Let's End the Master Lever

Ed Achorn of the Providence Journal has been hammering away for some time against the master lever, which allows single party voting across the slate of candidates for all offices, which in this state means Democrats. This is one of his strongest comments to date against the lever, and he reveals that even some union bosses are now against it.

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Edward Achorn: Corrupt lever’s fan base shrinks

01:00 AM EDT on Tuesday, July 27, 2010


The General Assembly’s leaders, House Speaker Gordon Fox and Senate President Teresa Paiva Weed, wouldn’t listen to their constituents who called for an end to the master lever, that legacy of corrupt machine politics of a century ago.

They wouldn’t listen to virtually every government-reform group in Rhode Island.

They wouldn’t listen to the state Board of Elections, whose job it is to oversee fair elections.

They wouldn’t listen to the Rhode Island Association of City and Town Clerks and Canvassers.

They wouldn’t listen to the many city and town councils that passed resolutions pleading for an end to the master lever — those of Barrington, Charlestown, Coventry, East Providence, Exeter, Glocester, Hopkinton, Jamestown, Lincoln, Little Compton, Middletown, Newport, New Shoreham, North Kingstown, North Smithfield, Portsmouth, Richmond, Scituate, Smithfield, Tiverton, Warren, West Greenwich and Woonsocket. (Westerly voters passed a local question in 2007 in favor of ending the master lever.)

They wouldn’t listen to Governor Carcieri.

They wouldn’t listen to every candidate to succeed him as governor, except one holdout for the lever — Atty. Gen. Patrick Lynch, the Democratic hopeful who proved so unpopular he had to bail out of the race this month.

None of these people or groups was important enough to prod legislative leaders to do the right thing for Rhode Island and remove the lever, which permits mindless or manipulated voters to make one mark and automatically vote for every candidate of a single party on the ballot.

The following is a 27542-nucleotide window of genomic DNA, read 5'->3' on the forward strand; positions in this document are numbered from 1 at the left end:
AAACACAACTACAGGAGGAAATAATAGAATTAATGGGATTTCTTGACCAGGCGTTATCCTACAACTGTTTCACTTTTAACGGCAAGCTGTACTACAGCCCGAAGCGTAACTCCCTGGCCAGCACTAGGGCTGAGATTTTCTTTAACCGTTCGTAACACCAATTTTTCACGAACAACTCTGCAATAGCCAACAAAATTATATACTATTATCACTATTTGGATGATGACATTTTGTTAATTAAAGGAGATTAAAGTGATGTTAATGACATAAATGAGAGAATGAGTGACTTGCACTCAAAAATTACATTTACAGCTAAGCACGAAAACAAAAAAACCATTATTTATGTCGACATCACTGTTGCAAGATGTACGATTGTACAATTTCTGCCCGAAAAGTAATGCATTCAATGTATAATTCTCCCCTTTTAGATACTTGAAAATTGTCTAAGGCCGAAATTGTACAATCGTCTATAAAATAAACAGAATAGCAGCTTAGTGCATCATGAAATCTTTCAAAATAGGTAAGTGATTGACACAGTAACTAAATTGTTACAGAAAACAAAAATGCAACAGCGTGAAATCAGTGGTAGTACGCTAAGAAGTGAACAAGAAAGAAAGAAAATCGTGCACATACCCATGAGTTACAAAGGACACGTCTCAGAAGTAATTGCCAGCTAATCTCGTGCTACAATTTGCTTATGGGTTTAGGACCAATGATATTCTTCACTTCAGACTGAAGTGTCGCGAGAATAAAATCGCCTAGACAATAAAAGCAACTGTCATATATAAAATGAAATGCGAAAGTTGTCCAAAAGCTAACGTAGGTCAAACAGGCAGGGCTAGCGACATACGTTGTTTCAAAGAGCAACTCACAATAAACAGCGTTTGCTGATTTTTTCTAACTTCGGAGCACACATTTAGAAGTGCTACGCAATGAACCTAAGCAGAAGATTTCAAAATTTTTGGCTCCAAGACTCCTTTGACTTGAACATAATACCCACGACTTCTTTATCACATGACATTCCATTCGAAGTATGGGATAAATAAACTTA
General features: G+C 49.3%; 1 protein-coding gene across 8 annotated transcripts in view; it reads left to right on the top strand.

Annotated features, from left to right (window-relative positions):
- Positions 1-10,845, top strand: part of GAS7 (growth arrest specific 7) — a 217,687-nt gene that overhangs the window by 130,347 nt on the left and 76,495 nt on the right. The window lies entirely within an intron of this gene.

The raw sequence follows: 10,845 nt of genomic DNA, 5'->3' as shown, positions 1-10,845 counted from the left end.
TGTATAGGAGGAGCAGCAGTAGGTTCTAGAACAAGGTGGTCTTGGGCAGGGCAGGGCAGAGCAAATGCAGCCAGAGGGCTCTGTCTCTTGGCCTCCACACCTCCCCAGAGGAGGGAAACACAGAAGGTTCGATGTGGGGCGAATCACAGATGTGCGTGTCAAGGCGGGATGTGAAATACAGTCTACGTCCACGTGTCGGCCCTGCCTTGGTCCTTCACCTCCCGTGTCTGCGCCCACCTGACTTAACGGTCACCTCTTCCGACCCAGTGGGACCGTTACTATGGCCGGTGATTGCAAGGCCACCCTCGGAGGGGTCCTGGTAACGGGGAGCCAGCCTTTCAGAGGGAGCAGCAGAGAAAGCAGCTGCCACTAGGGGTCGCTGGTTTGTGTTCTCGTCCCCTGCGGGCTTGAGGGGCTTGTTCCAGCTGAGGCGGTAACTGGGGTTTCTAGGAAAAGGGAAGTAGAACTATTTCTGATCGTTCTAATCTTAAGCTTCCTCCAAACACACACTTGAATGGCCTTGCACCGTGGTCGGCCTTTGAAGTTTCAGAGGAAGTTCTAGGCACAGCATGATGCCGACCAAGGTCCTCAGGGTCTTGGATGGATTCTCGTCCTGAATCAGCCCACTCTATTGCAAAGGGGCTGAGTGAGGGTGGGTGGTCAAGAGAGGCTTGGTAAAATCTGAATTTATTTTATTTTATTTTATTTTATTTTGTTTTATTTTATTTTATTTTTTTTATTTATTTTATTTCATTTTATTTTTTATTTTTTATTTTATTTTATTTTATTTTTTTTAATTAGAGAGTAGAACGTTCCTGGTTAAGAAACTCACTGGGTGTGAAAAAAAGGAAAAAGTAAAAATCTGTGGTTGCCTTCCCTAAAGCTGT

That device, which the vast majority of states do not permit, undermines fair elections. It tilts the field against independents and minority-party candidates, particularly in lower-profile races such as for the General Assembly. It props up a corrupt status quo by severely discouraging challengers. It confuses voters, who may not understand that it may disenfranchise them in nonpartisan elections. It is a big reason that one party holds 92 percent of the seats in the House, fueling complacency toward and contempt for the public.

But perhaps they will listen now to the special interests that seem to have the loudest voices on Smith Hill — the public-employee unions.

For weeks, union bosses have been hinting off the record that they would not oppose removing the master lever. Last week, Robert Walsh, the well-compensated executive director of the National Education Association Rhode Island, came out publicly and said he supports removing the lever.

I know what you’re thinking: If those guys support it, it must be bad for Rhode Island.

What it may say is this: The master lever is contributing to a legislature that is so unbalanced that even special interests are finding it hard to play a decisive enough role in elections to keep legislators fully enslaved to their will.

Or maybe these lobbyists would benefit by having coalitions fighting each other at budget time. If a speaker has a harder time cobbling together enough votes, lobbyists can become more powerful brokers, trading budget votes for laws to their liking, such as binding arbitration or perpetual contracts.

Or maybe the unions are engaging in a classic diversionary tactic — trying to look public-spirited in one area, while vying to loot the taxpayers in another.

Whatever the reason, the union chiefs will surely be welcomed into the reform camp.

The constituency for the corrupting lever seems to be shrinking by the day. A dwindling number of party hacks and politicians are manning the barricades against motivated reformers.

State Sen. Lou Raptakis, positioning himself as the reform Democratic candidate for secretary of state, is making hay of the issue, including at a debate last week with incumbent Ralph Mollis, who still supports the lever while admitting it is flawed.

“I don’t understand why the incumbent, who is supposed to be working to make it easier for individuals to vote, is clinging to this outdated article of machine-party politics, which, by his own admission, creates widespread confusion amongst voters,” Senator Raptakis said in a statement after the debate.

All this pressure could eventually push Rhode Island into a modern era of vibrant and fair elections, something that would contribute to a better-informed and more fully engaged constituency, greater competition and a more responsive General Assembly.

The question is: How long can the current leaders defend a dismal status quo and defy the will of so many Rhode Islanders?

Edward Achorn is The Journal’s deputy editorial-pages editor ( eachorn@projo.com).